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Monday 25.06.2018 | Name days: Maiga, Milija
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Latvijas balzams: one-third of alcohol consumed in Latvia is of unknown origin

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Baltic news, News from Latvia, BNN.LV, BNN-NEWS.COM, BNN-NEWS.RUOne-third of strong alcoholic drinks consumed in Latvia contain contents of unknown origin – mixtures of water and spirit. This situation exists because of the still remaining and still problematic matter of limiting illegal alcohol market, which became apparent for the first time in Latvia in 2009, as Chairman of Latvijas Balzams Guntis Aboltins mentioned in his interview to BNN.

What are some of the most notable recent developments in your sector?

The geopolitical situation is rapidly changing. Recent events have become a major development-impacting factor. It affects priorities and changes our views on risks. The geopolitical environment and its processes can bring unexpected development opportunities and put business development several years in the past. It is normal to perform risk assessment – our country’s economy is very sensitive to current events and the result – good or bad – always has an impact.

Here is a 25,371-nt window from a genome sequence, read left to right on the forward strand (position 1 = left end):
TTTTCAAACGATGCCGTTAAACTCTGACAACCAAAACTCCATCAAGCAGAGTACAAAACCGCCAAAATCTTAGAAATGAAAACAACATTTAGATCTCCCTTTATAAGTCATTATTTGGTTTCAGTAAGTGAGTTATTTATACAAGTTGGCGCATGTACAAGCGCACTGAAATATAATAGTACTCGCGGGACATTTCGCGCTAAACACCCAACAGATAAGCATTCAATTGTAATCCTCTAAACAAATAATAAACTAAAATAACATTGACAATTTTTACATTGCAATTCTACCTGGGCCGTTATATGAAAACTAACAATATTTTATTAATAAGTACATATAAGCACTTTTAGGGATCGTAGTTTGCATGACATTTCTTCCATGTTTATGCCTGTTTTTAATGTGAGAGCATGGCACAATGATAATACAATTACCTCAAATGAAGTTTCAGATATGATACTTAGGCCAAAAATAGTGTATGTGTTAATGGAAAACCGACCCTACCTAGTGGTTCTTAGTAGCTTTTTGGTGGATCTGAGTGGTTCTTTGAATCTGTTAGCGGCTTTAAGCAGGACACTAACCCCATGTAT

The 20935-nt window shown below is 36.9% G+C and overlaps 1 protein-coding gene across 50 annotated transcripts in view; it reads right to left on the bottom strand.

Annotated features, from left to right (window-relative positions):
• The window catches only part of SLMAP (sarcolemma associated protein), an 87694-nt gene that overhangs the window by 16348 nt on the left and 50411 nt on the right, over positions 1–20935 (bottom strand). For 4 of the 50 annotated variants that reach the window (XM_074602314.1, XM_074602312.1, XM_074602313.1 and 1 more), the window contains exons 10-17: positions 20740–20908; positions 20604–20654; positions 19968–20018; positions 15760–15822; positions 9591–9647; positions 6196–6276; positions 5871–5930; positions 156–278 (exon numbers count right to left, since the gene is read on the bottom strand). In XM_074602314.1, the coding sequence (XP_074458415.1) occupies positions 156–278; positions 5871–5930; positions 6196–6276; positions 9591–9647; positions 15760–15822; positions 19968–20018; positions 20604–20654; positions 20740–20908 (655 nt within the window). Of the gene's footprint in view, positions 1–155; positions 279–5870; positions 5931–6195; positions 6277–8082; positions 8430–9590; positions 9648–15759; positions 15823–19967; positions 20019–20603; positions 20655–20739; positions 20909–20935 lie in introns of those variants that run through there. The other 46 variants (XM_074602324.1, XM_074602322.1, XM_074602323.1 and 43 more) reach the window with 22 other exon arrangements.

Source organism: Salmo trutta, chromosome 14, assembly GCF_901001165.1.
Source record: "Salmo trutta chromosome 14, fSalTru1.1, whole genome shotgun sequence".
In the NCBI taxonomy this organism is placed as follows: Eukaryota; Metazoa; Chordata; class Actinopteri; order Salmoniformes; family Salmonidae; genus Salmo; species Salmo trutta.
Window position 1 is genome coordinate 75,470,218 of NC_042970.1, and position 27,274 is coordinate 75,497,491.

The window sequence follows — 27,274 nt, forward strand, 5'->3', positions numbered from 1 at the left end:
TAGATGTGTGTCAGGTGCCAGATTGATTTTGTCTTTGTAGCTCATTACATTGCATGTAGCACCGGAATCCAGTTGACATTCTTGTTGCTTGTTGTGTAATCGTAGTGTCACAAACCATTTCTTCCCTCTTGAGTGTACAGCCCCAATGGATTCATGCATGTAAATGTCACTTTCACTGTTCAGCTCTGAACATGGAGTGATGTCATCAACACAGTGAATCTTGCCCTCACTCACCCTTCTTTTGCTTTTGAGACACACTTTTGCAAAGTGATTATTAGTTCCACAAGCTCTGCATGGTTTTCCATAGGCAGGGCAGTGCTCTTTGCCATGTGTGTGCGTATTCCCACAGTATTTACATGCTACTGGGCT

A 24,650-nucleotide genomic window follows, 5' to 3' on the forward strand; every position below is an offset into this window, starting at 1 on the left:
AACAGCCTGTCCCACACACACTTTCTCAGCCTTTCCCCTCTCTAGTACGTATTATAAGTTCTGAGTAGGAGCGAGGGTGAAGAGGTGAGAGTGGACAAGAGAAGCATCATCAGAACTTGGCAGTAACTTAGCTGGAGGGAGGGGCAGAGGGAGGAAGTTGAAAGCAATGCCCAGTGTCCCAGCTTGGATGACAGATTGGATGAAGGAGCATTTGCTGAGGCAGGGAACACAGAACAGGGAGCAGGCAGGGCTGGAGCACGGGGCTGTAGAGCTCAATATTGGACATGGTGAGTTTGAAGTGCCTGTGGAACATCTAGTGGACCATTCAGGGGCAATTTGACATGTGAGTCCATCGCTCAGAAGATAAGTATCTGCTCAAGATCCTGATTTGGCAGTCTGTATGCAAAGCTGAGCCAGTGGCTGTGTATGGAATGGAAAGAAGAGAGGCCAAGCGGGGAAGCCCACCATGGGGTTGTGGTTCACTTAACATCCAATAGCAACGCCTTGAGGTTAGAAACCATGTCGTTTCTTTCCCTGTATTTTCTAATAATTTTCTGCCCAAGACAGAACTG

The matter regarding limitation of illegal alcohol remains notable in the alcoholic drinks sector. It has been since the crisis in 2009. Even though law enforcement authorities and representatives of the sector have been trying to change the situation for the better on a legislative level, combating the illegal market on a practical scale seems like a long road for us. It is not normal when one-third of strong alcoholic drinks consumed in the country are basically mixtures of water and spirit of unknown origin. What is worse is that contents of these mixtures are not controlled and are very dangerous. According to laboratory test results of some of these drinks, the concentration of methanol in counterfeit alcoholic drinks sometimes exceeds the norm dozens of times. This can result in death, blindness or heavy poisoning.

Measures aimed at combating the illegal alcohol market should go hand in hand with education about reasonable consumption of alcoholic drinks. Even though the matter regarding so-called legal drugs and free availability of them for youths has become more problematic recently, the matter of consumption of illegal alcohol of unknown origin is just as important. I believe solutions to society’s health problems can be solved through matters of combating illegal alcohol and legal drugs.